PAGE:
Steward complains to European Commission as it ups political pressure on Malta

Steward Health Care International has filed a formal complaint with the European Commission over what it claims is Malta’s poor rule of law record

The Gozo General hospital was one of the three hospitals part f the concession granted to Steward Health Care
The Gozo General hospital was one of the three hospitals part f the concession granted to Steward Health Care

Steward Health Care International has claimed the Maltese judiciary and government breached EU law, in a complaint to the European Commission over a court ruling.

The complaint, which is clearly an attempt to put political pressure on Malta, was filed following Steward’s appeal from the judgment that annulled the hospitals’ concession agreement.

The complaint is distinct from the company’s request for a preliminary ruling by the European Court of Justice as part of ongoing court proceedings.

The company said in a statement on Thursday that it “emphatically rejects” what it described as the narrative of the judge’s findings in relation to Steward’s Maltese subsidiary.

Last February, Judge Francesco Depasquale annulled the contract by which three public hospitals - Gozo General, Karin Grech and St Luke's - were leased to Steward Health Care Malta (SHCM). The ruling attributed fraudulent intent to the company and found it had not fulfilled its contractual obligations.

Steward has appealed the judgment and the final decision is still pending.

The company insisted with the European Commission that the judge failed to support his ruling with evidence, or on applicable legal grounds. “The judgment’s narrative, which is speculative and highly conjectural, could have been disproven had SHCM been asked to supply evidence on these counts to court. Such a request was never made, neglecting therefore the right to a defence.”

The company said the judgment on the hospitals’ concession breaches EU law on various fronts, adding it is incompatible with the key principle of free movement of capital, and is not compliant with the general principles of legal certainty and legitimate expectations, as well as the principle of proportionality.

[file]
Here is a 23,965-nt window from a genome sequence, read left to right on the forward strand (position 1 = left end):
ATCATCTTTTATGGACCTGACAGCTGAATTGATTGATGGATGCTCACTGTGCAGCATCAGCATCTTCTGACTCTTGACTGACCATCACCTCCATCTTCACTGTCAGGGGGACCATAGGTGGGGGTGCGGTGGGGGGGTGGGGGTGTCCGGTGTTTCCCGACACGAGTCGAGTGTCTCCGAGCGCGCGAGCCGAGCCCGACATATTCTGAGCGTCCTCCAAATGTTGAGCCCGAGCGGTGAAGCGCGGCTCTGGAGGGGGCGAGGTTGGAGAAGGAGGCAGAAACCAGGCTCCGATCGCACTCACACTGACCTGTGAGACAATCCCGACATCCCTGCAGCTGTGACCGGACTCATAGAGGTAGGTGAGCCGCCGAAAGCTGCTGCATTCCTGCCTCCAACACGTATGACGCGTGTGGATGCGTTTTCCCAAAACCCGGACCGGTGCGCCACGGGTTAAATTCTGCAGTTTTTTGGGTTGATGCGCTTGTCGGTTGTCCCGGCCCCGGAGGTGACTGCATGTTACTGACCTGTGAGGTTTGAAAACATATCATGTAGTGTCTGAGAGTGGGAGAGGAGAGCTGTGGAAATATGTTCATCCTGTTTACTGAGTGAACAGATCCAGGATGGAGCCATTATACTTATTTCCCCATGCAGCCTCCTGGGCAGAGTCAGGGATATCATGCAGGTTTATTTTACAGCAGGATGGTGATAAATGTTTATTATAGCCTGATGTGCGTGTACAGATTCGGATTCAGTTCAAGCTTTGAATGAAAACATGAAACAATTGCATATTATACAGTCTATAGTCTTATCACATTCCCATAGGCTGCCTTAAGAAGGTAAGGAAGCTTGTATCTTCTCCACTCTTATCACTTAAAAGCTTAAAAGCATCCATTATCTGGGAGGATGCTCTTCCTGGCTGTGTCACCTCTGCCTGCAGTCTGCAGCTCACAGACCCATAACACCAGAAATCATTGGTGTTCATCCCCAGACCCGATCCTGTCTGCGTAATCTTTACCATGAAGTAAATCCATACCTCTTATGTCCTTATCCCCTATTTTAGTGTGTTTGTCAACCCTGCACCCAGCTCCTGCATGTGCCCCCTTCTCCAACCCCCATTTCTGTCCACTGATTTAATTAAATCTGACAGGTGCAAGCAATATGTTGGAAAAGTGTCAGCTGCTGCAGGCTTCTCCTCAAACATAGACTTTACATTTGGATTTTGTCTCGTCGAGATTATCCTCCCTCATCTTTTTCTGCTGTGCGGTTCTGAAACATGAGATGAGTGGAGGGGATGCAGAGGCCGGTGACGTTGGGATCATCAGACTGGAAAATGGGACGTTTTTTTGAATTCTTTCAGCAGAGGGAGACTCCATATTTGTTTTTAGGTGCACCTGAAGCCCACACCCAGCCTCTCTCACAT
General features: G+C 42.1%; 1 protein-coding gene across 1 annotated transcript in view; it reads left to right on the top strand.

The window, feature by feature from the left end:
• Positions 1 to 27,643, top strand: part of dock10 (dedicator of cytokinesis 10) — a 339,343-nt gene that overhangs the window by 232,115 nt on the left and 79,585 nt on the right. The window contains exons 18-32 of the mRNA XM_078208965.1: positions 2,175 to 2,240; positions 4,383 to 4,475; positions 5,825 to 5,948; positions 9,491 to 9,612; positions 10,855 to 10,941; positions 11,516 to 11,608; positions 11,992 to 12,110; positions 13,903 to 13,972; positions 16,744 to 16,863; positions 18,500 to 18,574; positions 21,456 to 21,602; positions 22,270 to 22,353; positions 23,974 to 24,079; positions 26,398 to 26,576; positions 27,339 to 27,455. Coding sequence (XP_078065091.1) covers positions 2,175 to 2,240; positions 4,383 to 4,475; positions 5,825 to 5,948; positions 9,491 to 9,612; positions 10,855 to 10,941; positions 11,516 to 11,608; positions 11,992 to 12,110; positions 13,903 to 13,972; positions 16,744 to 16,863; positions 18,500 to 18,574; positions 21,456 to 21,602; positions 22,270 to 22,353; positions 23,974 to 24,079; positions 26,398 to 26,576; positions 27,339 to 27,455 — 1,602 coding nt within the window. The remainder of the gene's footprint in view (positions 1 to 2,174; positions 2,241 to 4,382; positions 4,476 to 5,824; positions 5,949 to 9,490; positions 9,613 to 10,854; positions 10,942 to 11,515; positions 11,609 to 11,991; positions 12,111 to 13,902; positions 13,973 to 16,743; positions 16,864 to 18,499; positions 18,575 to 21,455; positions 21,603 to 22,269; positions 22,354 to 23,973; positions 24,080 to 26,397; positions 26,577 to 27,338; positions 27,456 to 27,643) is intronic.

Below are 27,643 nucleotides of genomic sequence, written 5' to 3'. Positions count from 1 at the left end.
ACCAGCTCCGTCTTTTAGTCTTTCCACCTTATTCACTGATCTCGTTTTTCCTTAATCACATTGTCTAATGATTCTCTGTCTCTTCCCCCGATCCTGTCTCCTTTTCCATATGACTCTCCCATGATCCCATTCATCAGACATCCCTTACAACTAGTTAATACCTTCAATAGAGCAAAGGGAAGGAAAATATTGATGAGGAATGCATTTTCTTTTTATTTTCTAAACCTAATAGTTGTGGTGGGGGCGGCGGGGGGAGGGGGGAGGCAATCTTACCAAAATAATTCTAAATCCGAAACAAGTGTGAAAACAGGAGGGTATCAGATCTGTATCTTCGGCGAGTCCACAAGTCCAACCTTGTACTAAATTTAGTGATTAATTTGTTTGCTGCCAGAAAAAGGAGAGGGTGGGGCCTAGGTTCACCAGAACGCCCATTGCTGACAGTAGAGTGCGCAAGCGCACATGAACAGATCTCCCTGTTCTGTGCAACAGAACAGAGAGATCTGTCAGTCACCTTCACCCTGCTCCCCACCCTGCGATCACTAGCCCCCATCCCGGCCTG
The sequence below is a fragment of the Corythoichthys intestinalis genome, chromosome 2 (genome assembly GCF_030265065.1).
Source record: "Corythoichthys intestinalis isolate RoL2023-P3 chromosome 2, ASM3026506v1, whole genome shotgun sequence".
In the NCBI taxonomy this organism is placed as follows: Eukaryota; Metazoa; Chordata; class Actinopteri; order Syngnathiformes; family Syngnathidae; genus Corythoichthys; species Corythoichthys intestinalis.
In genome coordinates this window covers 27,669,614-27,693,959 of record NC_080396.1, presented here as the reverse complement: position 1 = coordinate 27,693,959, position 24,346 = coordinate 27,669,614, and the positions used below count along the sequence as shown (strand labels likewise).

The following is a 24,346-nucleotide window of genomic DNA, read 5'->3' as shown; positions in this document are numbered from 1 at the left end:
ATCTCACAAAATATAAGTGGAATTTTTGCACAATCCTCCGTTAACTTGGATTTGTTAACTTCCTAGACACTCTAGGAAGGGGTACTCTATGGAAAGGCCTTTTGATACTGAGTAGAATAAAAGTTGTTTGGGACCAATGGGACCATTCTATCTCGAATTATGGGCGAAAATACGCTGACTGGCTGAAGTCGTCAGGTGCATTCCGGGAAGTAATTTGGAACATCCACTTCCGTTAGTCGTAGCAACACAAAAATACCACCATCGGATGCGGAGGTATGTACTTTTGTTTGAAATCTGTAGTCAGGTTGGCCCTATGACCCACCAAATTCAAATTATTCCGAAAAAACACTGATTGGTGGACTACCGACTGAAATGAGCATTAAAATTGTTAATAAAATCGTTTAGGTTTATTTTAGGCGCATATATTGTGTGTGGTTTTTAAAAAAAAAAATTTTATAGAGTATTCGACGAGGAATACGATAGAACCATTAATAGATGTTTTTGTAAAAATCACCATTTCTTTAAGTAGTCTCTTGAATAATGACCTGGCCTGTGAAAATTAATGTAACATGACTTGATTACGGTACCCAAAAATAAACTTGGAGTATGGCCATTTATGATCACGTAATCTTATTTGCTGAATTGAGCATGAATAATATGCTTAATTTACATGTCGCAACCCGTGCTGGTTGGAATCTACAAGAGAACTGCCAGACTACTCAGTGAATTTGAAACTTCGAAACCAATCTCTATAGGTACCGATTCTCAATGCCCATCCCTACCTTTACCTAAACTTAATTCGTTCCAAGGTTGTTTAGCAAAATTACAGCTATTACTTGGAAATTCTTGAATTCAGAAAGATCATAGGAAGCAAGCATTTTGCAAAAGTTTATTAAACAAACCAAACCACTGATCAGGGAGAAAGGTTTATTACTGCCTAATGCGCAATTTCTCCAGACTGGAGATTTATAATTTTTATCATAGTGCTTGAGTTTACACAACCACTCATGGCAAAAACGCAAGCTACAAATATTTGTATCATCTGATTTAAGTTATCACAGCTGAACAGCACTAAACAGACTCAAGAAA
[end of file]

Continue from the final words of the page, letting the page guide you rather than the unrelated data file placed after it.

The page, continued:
“Steward Health Care International also considers that the judge significantly and deliberately overreached his remit in his verdict,” the company said, calling this “a serious breach of judicial practice”.

The company insisted this was a clear indication that the verdict was arrived at as a result of “political, rather than factual, motives”. 

It reiterated that these “failings” represent major concerns for the rule of law in Malta, which it described as a country that has been afflicted by “significant corruption scandals relating to the executive, legislative, and judicial arms of authority for many years”.

It also drew on a recent complaint by the European Public Prosecutor’s Office (EPPO) about being ‘shut out’ of magisterial inquiries, to justify its claim of Malta’s lack of respect to European judicial authorities.

The company insisted that it remained committed to a fair and orderly transition at the Maltese hospitals.

Steward had notified government it was abandoning the concession but in a counter move, government rejected the company’s decision to quit and instead kicked it out to take immediate possession of the three hospitals.